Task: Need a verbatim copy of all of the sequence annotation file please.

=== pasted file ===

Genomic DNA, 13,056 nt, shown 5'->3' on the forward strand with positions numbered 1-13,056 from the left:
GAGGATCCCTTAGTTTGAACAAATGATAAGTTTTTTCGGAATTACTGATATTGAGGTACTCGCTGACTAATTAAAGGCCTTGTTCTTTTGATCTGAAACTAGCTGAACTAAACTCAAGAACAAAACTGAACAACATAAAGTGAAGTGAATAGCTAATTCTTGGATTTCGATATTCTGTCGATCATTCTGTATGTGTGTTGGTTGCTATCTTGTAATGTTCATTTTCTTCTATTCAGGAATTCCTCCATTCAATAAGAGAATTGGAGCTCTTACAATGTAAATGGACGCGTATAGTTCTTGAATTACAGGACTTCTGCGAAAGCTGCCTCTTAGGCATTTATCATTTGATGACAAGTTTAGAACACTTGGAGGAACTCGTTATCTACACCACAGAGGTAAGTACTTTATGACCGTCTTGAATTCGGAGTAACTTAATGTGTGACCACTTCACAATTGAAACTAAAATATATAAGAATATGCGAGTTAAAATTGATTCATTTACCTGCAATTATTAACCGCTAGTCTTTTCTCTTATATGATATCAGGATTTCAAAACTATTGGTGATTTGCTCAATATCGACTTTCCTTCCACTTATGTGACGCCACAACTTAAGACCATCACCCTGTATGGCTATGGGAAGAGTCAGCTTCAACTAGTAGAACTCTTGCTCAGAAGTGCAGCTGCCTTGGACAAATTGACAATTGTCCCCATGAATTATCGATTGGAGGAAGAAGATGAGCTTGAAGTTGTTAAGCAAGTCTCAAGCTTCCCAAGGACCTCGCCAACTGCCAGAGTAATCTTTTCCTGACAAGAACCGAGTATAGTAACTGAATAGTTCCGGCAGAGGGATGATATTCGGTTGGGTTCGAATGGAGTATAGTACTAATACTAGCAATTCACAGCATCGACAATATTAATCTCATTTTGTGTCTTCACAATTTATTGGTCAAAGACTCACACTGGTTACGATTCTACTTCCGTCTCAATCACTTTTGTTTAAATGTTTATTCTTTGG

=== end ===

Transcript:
Genomic DNA, 13,056 nt, shown 5'->3' on the forward strand with positions numbered 1-13,056 from the left:
GAGGATCCCTTAGTTTGAACAAATGATAAGTTTTTTCGGAATTACTGATATTGAGGTACTCGCTGACTAATTAAAGGCCTTGTTCTTTTGATCTGAAACTAGCTGAACTAAACTCAAGAACAAAACTGAACAACATAAAGTGAAGTGAATAGCTAATTCTTGGATTTCGATATTCTGTCGATCATTCTGTATGTGTGTTGGTTGCTATCTTGTAATGTTCATTTTCTTCTATTCAGGAATTCCTCCATTCAATAAGAGAATTGGAGCTCTTACAATGTAAATGGACGCGTATAGTTCTTGAATTACAGGACTTCTGCGAAAGCTGCCTCTTAGGCATTTATCATTTGATGACAAGTTTAGAACACTTGGAGGAACTCGTTATCTACACCACAGAGGTAAGTACTTTATGACCGTCTTGAATTCGGAGTAACTTAATGTGTGACCACTTCACAATTGAAACTAAAATATATAAGAATATGCGAGTTAAAATTGATTCATTTACCTGCAATTATTAACCGCTAGTCTTTTCTCTTATATGATATCAGGATTTCAAAACTATTGGTGATTTGCTCAATATCGACTTTCCTTCCACTTATGTGACGCCACAACTTAAGACCATCACCCTGTATGGCTATGGGAAGAGTCAGCTTCAACTAGTAGAACTCTTGCTCAGAAGTGCAGCTGCCTTGGACAAATTGACAATTGTCCCCATGAATTATCGATTGGAGGAAGAAGATGAGCTTGAAGTTGTTAAGCAAGTCTCAAGCTTCCCAAGGACCTCGCCAACTGCCAGAGTAATCTTTTCCTGACAAGAACCGAGTATAGTAACTGAATAGTTCCGGCAGAGGGATGATATTCGGTTGGGTTCGAATGGAGTATAGTACTAATACTAGCAATTCACAGCATCGACAATATTAATCTCATTTTGTGTCTTCACAATTTATTGGTCAAAGACTCACACTGGTTACGATTCTACTTCCGTCTCAATCACTTTTGTTTAAATGTTTATTCTTTGG